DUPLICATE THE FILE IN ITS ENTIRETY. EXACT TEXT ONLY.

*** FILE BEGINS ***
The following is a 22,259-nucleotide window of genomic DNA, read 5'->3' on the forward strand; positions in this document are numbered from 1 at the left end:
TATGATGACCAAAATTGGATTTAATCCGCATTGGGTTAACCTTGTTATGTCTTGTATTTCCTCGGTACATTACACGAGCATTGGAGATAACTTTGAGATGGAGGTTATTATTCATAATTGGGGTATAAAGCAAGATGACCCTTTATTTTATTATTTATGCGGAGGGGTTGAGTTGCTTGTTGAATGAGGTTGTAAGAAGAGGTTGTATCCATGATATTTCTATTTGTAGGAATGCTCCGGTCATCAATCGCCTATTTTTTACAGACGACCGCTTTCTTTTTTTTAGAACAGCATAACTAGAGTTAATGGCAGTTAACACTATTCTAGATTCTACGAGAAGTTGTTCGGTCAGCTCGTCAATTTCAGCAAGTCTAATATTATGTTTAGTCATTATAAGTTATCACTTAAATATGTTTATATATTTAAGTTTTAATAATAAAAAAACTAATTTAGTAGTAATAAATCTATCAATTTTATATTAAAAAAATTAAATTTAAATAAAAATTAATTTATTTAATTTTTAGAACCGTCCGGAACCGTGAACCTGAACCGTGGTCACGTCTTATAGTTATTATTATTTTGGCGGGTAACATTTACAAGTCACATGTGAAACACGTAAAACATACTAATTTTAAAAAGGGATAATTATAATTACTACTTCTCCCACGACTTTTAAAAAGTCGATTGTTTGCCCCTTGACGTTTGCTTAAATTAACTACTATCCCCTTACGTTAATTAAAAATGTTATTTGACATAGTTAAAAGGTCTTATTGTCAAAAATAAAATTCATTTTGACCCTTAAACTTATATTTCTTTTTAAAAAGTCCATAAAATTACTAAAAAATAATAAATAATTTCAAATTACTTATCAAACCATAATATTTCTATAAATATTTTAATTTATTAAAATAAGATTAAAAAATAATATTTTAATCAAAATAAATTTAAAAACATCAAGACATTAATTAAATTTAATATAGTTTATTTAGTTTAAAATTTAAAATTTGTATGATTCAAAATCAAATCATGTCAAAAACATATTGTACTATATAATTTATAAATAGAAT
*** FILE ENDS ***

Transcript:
The following is a 22,259-nucleotide window of genomic DNA, read 5'->3' on the forward strand; positions in this document are numbered from 1 at the left end:
TATGATGACCAAAATTGGATTTAATCCGCATTGGGTTAACCTTGTTATGTCTTGTATTTCCTCGGTACATTACACGAGCATTGGAGATAACTTTGAGATGGAGGTTATTATTCATAATTGGGGTATAAAGCAAGATGACCCTTTATTTTATTATTTATGCGGAGGGGTTGAGTTGCTTGTTGAATGAGGTTGTAAGAAGAGGTTGTATCCATGATATTTCTATTTGTAGGAATGCTCCGGTCATCAATCGCCTATTTTTTACAGACGACCGCTTTCTTTTTTTTAGAACAGCATAACTAGAGTTAATGGCAGTTAACACTATTCTAGATTCTACGAGAAGTTGTTCGGTCAGCTCGTCAATTTCAGCAAGTCTAATATTATGTTTAGTCATTATAAGTTATCACTTAAATATGTTTATATATTTAAGTTTTAATAATAAAAAAACTAATTTAGTAGTAATAAATCTATCAATTTTATATTAAAAAAATTAAATTTAAATAAAAATTAATTTATTTAATTTTTAGAACCGTCCGGAACCGTGAACCTGAACCGTGGTCACGTCTTATAGTTATTATTATTTTGGCGGGTAACATTTACAAGTCACATGTGAAACACGTAAAACATACTAATTTTAAAAAGGGATAATTATAATTACTACTTCTCCCACGACTTTTAAAAAGTCGATTGTTTGCCCCTTGACGTTTGCTTAAATTAACTACTATCCCCTTACGTTAATTAAAAATGTTATTTGACATAGTTAAAAGGTCTTATTGTCAAAAATAAAATTCATTTTGACCCTTAAACTTATATTTCTTTTTAAAAAGTCCATAAAATTACTAAAAAATAATAAATAATTTCAAATTACTTATCAAACCATAATATTTCTATAAATATTTTAATTTATTAAAATAAGATTAAAAAATAATATTTTAATCAAAATAAATTTAAAAACATCAAGACATTAATTAAATTTAATATAGTTTATTTAGTTTAAAATTTAAAATTTGTATGATTCAAAATCAAATCATGTCAAAAACATATTGTACTATATAATTTATAAATAGAAT